The Orbit of Uranus. How Long is a Year on Uranus?

Uranus is a most unusual planet. Aside from being the seventh planet of our Solar System and the third gas giant, it is also classified sometimes as an “ice giant” (along with Neptune). This is because of its peculiar chemical composition, where water and other volatiles (i.e. ammonia, methane, and other hydrocarbons) in its atmosphere are compressed to the point where they become solid.

In addition to that, it also has a very long orbital period. Basically, it takes Uranus a little over 84 Earth years to complete a single orbit of the Sun. What this means is that a single year on Uranus lasts almost as long as a century here on Earth. On top of that, because of it axial tilt, the planet also experiences extremes of night and day during the course of a year, and some pretty interesting seasonal changes.

Orbital Period:

Uranus orbits the Sun at an average distance (semi-major axis) of 2.875 billion km (1.786 billion mi), ranging from 2.742 billion km (1.7 mi) at perihelion to 3 billion km (1.86 billion mi) at aphelion. Another way to look at it would be to say that it orbits the Sun at an average distance of 19.2184 AU (over 19 times the distance between the Earth and the Sun), and ranges from 18.33 AU to 20.11 AU.

Images of Uranus taken over a four year period using the Hubble Space Telescope. Credit: NASA/ESA/HST

The difference between its minimum and maximum distance from the Sun is 269.3 million km (167.335 mi) or 1.8 AU, which is the most pronounced of any of the Solar Planets (with the possible exception of Pluto). And with an average orbital speed of 6.8 km/s (4.225 mi/s), Uranus has an orbital period equivalent to 84.0205 Earth years. This means that a single year on Uranus lasts as long as 30,688.5 Earth days.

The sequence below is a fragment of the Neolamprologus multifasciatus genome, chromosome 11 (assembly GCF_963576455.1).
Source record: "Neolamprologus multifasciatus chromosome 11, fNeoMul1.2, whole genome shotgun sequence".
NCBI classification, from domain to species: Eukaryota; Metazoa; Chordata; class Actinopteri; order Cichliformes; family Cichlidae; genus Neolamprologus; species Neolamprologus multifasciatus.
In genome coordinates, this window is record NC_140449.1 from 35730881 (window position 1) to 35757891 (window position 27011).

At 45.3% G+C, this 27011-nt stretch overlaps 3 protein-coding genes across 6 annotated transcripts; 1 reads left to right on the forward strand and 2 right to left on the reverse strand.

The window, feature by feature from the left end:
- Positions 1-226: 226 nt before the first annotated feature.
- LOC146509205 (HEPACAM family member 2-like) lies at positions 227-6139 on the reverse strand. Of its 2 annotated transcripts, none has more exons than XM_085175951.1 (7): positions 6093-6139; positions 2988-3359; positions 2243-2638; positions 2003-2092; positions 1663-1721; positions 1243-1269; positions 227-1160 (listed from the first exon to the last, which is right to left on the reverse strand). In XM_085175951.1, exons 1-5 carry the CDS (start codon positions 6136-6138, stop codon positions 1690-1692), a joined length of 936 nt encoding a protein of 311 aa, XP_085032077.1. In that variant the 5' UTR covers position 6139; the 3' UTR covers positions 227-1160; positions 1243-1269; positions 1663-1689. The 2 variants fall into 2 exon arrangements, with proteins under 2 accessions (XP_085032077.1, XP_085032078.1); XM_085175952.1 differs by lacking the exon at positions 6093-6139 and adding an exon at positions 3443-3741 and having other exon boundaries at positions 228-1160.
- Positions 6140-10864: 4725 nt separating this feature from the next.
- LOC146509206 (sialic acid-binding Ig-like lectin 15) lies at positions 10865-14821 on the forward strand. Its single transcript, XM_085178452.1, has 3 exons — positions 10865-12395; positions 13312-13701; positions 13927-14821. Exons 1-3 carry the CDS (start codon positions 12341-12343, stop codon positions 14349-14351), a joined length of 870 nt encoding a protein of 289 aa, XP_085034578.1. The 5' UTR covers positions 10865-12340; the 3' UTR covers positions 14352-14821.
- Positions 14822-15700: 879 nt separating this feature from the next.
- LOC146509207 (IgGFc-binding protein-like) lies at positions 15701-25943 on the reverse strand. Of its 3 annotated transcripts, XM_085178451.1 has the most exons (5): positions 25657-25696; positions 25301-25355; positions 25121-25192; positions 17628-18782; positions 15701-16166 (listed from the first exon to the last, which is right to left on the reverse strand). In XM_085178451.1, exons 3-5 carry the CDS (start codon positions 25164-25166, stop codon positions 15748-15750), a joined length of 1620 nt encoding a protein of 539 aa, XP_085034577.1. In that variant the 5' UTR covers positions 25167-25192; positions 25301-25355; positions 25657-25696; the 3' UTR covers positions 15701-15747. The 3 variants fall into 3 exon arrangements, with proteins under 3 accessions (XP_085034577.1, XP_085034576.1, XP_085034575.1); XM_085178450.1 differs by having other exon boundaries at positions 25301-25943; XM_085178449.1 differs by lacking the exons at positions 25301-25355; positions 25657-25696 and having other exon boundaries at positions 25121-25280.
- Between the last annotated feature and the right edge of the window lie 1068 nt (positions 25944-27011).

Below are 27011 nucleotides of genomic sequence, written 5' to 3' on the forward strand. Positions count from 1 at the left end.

However, since it takes 17 hours 14 minutes 24 seconds for Uranus to rotate once on its axis (a sidereal day). And because of its immense distance from the Sun, a single solar day on Uranus is about the same. This means that a single year on Uranus lasts 42,718 Uranian solar days. And like Venus, Uranus’ rotates in the direction opposite of its orbit around the Sun (a phenomena known as retrograde rotation).

Axial Tilt:

Another interesting thing about Uranus is the extreme inclination of its axis (97.7°). Whereas all of the Solar Planets are tilted on their axes to some degree, Uranus’s extreme tilt means that the planet’s axis of rotation is approximately parallel with the plane of the Solar System. The reason for this is unknown, but it has been theorized that during the formation of the Solar System, an Earth-sized protoplanet collided with Uranus and tilted it onto its side.

A consequence of this is that when Uranus is nearing its solstice, one pole faces the Sun continuously while the other faces away – leading to a very unusual day-night cycle across the planet. At the poles, one will experience 42 Earth years of day followed by 42 years of night.

This is similar to what is experienced in the Arctic Circle and Antarctica. During the winter season near the poles, a single night will last for more than 24 hours (aka. a “Polar Night”) while during the summer, a single day will last longer than 24 hours (a “Polar Day”, or “Midnight Sun”).